Mellon Bank Corp. replaced First Fidelity Bancorp. on Lehman Brothers' recommended list Thursday after analyst James M. Rosenberg downgraded First Fidelity to "outperform" from "buy."
The firm rates Mellon among the most likely takeover targets, and argues that the market has not yet recognized the value of its acquisition of Dreyfus Corp.
Mr. Rosenberg said Fidelity remains a strong institution but noted that its stock is trading at eight times estimated 1995 earnings, while its peers are trading at 7.6 times earnings.
"It's reached the point where it will no longer outperform the group by a significant margin," said Mr. Rosenberg. "It should have a rating that's more in line with our overall group rating."
It was Mr. Rosenberg's first downgrade of First Fidelity in more than three years.
First Fidelity is one bank that has broken away from the pack, at a time when analysts are decrying the market's inability to differentiate within the sector.
Mr. Rosenberg pointed out that the bank had been a regional bank leader, but that the current price might be a case of undue optimism.
First Fidelity had been one of the star performers in the last few years. Its stock declined by only 1.4% last year, significantly better than the average regional bank stock, which was down an average of 8.2%.
Analysts said the deposit base is large relative to the bank loan portfolio, presenting a tremendous opportunity to build assets before it becomes necessary to tap more expensive funding.
Several of the forces that made Fidelity one of Lehman Brothers' top picks, however, have abated. The gains from a dramatic improvement in credit quality, a reduction in expenses, and a series of acquisitions have largely played themselves out, said Mr. Rosenberg.
Also, margin pressure compelled Mr. Rosenberg to reduce his earnings- per-share estimate to $5.65 from $5.70. The current 1995 earnings per share for First Fidelity range from $5.50 to $5.75.
Lehman Brothers released a bank franchise value model Thursday that corroborates Mr. Rosenberg's downgrade.
"On a price-to-franchise-value ratio, it's expensive," said Mike Mayo, a vice president at Lehman Brothers. Mr. Mayo stresses that Fidelity's downgrade was made because of overvaluation, and not because of the bank franchise value.
Mr. Mayo compiles the franchise model to account for credit cards, overfunded pensions, money management, and other off-balance-sheet items in a bank's stock price. His model also includes unrealized losses from such financial instruments as derivatives and securities.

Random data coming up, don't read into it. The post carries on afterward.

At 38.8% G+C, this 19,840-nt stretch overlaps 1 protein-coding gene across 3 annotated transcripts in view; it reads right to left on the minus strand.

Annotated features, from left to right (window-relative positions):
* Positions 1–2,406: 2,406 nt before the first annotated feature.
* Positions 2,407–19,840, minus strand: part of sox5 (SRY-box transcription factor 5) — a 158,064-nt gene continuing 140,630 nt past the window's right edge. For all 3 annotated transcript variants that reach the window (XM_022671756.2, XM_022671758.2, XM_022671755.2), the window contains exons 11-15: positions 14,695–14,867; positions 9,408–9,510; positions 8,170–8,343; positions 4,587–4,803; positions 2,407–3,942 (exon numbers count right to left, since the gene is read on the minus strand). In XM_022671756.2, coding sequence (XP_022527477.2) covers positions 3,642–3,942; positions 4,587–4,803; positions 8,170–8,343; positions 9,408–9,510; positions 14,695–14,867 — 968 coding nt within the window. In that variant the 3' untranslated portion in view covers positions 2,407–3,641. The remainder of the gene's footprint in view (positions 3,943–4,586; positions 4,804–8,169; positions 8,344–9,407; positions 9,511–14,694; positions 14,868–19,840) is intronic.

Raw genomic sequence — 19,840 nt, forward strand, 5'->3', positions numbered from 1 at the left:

Takeover targets can be determined by the discrepancy between a bank's book value and its franchise value.
The top three takeover targets in the early part of this year are Mellon, First Chicago, and First Commerce, according to this model.
Mellon had the largest discrepancy because of its off-balance-sheet money managing operation.
Lehman's bank franchise value for Mellon is $8.3 billion, while its current market capitalization is $4.8 billion. "The wide discrepancy between these two make it a takeover target, so long as the stock remains at the current level," said Mr. Mayo.
Mellon's franchise value is so large because it is the second-biggest money manager in the United States, a result of its purchase of Dreyfus last year. "The value related to this operation is not reflected in book value, which is a major accounting shortfall," said Mr. Mayo.
Other analysts agree that Dreyfus has upside potential, though they do not think the purchase has had an immediate benefit.
"They bought Dreyfus at the wrong time," said Ron Mandle, an analyst at Sanford C. Bernstein & Co. "The asset has become less valuable since the deal was announced." Mr. Mandle has a current rating of market "perform" on Mellon.
Mr. Mandle said, however, that the shareholder's outlook on the Dreyfus acquisition should improve when interest rates come back down.
"We view a whole series of things (such as underperformance of Dreyfus) as disappointing bumps in the road," said Anthony R. Davis, an analyst at Dean Witter Reynolds. "We're still believers in the ability of the bank to integrate investment management with activities at the bank."